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Asking how many grams in an eighth? How many grams in a quarter ounce? How many grams in an ounce of weed? Weed measurements and quantities.

Units of Measurement for Marijuana

When you are visiting your local dispensary, you should never ask the budtender for “one marijuana, please.” Never. Quantities of cannabis have to be measured (duh) and these a few popular terms and phrases for commonly-purchased amounts. Keep in mind: most regulated markets will measure product amount by grams, but you will also need to consider the potency. Luckily there are testing labs out there that analyze legally-grown cannabis for total THC and CBD content as well as pesticides. Take a look at this comprehensive list of cannabis measurements.

40 sack

A term used by dealers and buyers to indicate the amount of weed in a bag. The amount and quality of weed can vary between sellers, especially in prohibition states where you may not have the luxury of choice. Some dealers may also be more generous than others, so you may even receive more than your money’s worth at times! A 40 sack contains $40 worth of cannabis, and similar terms such as 20 sack and 50 sack refer to receiving $20 and $50 worth of weed.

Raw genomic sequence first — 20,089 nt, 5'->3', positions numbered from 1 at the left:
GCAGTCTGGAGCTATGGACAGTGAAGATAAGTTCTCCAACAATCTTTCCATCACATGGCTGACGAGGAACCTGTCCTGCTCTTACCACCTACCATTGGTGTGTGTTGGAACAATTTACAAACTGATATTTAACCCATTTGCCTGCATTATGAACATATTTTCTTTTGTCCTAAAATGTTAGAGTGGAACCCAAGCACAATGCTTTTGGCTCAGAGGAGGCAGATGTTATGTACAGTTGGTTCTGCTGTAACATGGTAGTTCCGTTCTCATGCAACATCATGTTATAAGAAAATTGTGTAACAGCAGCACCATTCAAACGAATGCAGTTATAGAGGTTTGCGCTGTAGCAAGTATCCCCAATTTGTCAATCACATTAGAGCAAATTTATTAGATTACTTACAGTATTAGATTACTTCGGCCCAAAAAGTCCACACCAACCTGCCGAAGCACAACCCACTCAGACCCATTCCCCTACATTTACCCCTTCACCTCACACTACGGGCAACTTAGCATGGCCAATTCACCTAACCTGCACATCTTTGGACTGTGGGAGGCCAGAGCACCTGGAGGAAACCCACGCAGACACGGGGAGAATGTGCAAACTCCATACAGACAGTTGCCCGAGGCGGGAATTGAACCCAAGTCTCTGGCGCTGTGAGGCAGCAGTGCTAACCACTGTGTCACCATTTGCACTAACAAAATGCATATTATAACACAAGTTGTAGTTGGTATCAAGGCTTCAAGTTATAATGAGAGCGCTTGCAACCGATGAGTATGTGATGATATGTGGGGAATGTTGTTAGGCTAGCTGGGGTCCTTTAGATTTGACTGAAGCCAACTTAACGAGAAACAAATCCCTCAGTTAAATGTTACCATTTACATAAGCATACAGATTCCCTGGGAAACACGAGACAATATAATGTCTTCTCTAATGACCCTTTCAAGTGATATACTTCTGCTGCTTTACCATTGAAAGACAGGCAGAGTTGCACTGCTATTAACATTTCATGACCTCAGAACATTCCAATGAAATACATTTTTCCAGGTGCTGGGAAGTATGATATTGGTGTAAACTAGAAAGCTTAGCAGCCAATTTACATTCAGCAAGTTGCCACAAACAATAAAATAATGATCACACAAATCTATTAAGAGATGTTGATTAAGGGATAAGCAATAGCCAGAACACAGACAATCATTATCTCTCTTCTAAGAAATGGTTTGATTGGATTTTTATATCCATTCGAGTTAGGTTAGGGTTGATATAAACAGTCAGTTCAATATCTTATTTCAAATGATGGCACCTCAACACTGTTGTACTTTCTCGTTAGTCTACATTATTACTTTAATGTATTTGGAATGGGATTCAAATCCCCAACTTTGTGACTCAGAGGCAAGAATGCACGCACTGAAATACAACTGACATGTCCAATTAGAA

“Can I have a 40 sack of that Blue Dream?”

A unit of measure for purchasing cannabis, originating from a 1950s term. During that time, cannabis was sold in tobacco tins, and people would purchase one can at a time. It’s roughly analogous to an eighth of an ounce, or 3.5 grams.

“We’re out of White Widow. Would you mind picking up a can?”

Dime Bag

Ten dollars worth of weed. This term is often used when buying from dealers in a prohibition state. A dime bag usually contains a single gram, but depending on your seller, you can get more or less for the price. The term ‘dime bags’ has been in use for decades, long before dealers started pricing by weight. But more and more dealers are doing away with the terminology.

“After my T-break a dime bag is more than enough to get me through the weekend.”

Dub Sack